We're very focused. There's no change to, you know, our plans for diplomacy, but our resources, our troops, our posture remains the same.  And as you can see, the situation emerging with Iran. And what I would offer there is that we're -- we're very prudent and we're very measured. But our focus remains the same, combat the clandestine insurgency, rebuild security in Iraq. We're very mindful of the environment and we have credible reporting, so what you see is us getting in the right posture for that dynamic environment.  

Q:  Will there be additional security measures taken, such as additional Marines sent to the embassies, or a stronger force posture in some of the forward operating locations?  

SEC. SHANAHAN:  We'll do really -- take prudent measures.  You know, and part -- part of this is -- and you -- you know how I feel about this.  Whenever I talk about troop movement or -- or timing.  But we're proactive. And maybe just while I have you all here -- you got a couple more minutes?  Yes?

But just -- we're doing the things I described on…on Saturday I’ll go down to the border, because we still have a lot of activities going on there. Tomorrow I'll be up on the Hill because we need to get our hurricane supplemental through, and then it's budget season, so we'll be talking about the importance of the budget and the implementation of a National Defense Strategy.  So if there's any one message it is that we're very good here in the department of being able to manage many activities concurrently, and I think what you'd find here it’s very (inaudible).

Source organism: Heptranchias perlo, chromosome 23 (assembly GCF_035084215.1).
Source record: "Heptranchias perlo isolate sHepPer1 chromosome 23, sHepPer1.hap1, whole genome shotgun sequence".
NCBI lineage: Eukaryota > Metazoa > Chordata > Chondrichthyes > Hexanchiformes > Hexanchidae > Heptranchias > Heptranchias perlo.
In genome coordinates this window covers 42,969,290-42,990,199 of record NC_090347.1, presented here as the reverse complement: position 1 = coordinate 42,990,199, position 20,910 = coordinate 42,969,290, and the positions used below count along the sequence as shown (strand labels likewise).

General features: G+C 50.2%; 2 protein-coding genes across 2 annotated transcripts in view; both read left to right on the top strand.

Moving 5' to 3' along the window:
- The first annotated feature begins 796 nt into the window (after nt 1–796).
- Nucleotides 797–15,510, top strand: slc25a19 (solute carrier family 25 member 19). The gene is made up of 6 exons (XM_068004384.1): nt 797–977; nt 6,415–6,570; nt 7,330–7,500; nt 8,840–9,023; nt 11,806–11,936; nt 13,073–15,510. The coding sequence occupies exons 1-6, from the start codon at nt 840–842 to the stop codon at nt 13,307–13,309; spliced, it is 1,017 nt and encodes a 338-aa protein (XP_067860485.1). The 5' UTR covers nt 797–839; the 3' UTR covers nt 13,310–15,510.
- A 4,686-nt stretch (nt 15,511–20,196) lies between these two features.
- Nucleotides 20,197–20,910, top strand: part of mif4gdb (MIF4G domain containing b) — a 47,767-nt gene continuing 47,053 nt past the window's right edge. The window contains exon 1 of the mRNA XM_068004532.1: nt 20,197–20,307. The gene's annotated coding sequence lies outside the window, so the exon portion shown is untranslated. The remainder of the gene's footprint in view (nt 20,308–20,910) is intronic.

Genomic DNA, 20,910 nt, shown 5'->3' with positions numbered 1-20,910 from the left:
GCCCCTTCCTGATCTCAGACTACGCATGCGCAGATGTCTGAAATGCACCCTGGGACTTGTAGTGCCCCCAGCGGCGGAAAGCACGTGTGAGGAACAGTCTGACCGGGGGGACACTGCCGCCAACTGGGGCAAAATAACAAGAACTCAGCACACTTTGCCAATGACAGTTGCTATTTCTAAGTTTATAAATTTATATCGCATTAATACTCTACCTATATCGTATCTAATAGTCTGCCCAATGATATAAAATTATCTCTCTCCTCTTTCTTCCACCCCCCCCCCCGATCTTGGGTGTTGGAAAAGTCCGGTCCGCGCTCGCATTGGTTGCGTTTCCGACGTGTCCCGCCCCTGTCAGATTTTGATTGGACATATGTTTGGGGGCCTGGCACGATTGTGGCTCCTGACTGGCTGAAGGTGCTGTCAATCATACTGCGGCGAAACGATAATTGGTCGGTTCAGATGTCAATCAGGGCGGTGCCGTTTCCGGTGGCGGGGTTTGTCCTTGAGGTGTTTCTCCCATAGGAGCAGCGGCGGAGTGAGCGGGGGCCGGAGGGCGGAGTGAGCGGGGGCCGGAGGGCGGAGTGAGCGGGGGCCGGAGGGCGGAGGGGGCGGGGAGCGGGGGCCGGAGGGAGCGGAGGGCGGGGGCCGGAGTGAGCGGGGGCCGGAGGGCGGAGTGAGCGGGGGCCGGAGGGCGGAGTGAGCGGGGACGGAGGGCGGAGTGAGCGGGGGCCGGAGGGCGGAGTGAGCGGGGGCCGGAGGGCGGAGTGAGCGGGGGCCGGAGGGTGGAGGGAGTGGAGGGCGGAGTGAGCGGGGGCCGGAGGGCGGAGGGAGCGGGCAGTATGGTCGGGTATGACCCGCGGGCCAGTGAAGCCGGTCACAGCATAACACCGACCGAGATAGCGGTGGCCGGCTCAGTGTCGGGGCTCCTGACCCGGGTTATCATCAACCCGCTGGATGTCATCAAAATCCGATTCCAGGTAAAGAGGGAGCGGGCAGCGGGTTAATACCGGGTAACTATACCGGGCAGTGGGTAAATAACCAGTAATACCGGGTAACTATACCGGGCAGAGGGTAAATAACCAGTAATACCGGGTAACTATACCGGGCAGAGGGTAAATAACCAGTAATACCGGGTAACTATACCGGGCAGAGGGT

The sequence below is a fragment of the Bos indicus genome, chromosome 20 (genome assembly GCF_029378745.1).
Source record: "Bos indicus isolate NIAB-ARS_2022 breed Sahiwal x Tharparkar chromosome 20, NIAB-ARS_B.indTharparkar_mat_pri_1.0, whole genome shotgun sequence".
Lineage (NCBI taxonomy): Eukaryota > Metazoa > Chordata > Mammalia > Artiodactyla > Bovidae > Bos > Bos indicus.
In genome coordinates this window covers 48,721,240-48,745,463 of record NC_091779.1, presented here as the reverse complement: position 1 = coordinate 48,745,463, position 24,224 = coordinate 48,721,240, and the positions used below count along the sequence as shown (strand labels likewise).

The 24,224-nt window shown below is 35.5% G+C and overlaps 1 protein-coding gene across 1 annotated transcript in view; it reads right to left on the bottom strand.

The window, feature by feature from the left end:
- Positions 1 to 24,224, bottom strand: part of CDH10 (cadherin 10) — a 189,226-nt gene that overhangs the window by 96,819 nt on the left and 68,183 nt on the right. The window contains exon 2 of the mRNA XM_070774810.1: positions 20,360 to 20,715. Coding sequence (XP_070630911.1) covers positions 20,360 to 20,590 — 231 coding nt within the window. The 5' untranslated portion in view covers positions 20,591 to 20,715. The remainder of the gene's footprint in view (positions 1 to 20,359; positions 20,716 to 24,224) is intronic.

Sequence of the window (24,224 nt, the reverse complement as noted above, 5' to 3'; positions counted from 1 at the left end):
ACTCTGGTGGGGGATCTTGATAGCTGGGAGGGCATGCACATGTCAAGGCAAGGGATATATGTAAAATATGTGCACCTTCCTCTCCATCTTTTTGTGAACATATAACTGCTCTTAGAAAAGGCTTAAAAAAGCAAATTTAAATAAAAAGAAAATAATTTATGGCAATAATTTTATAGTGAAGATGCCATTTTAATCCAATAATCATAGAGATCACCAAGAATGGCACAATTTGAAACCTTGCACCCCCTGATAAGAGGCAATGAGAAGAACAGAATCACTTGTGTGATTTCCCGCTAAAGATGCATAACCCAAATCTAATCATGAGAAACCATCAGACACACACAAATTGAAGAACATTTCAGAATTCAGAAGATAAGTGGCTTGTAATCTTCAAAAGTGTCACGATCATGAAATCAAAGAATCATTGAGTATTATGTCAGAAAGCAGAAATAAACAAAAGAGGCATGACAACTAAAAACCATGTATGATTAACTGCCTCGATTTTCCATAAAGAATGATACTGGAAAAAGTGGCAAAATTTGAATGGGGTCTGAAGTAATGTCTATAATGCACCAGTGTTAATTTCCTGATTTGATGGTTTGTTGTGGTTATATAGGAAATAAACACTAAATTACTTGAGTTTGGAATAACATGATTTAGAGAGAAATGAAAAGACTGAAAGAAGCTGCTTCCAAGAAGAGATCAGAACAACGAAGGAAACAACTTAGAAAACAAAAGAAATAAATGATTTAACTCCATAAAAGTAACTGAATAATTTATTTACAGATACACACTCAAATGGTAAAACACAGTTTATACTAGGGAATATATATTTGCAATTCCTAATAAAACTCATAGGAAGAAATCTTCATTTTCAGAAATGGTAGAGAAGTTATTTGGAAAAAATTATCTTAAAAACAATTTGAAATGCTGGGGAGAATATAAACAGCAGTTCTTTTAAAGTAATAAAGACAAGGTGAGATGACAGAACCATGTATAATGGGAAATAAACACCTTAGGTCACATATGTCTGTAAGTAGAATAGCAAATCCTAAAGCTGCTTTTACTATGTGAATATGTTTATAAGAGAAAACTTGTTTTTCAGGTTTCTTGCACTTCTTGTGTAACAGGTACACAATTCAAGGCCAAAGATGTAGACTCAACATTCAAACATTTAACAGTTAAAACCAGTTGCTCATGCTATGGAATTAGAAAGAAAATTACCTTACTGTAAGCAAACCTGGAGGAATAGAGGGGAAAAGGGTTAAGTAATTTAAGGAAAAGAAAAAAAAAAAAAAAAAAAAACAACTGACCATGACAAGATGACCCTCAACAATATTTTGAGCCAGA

Q:  Can you talk about the -- any additional help in terms of financial aid to Colombia to tackle the drug cultivation problem?  

SEC. SHANAHAN:  Yes, I mean, we're -- we're going to talk everything from how we help each other in terms of resources, whether they're -- they're people, training, money, the equipment, foreign military sales, so it's a busy, busy agenda and we only have a short period of time, so how about we call that good?  

Q:  Besides the Comfort are there any other military options on the table for Venezuela?  

SEC. SHANAHAN:  Well, the -- it's a full table.  

Q:  And when is the -- 


SEC. SHANAHAN:  I think there's to be an announcement at 3:00 o'clock today, is that right, Joe?  

STAFF:  3:00 o'clock, yes.  

SEC. SHANAHAN:  OK.  All right.  Thank you.  

STAFF:  All right.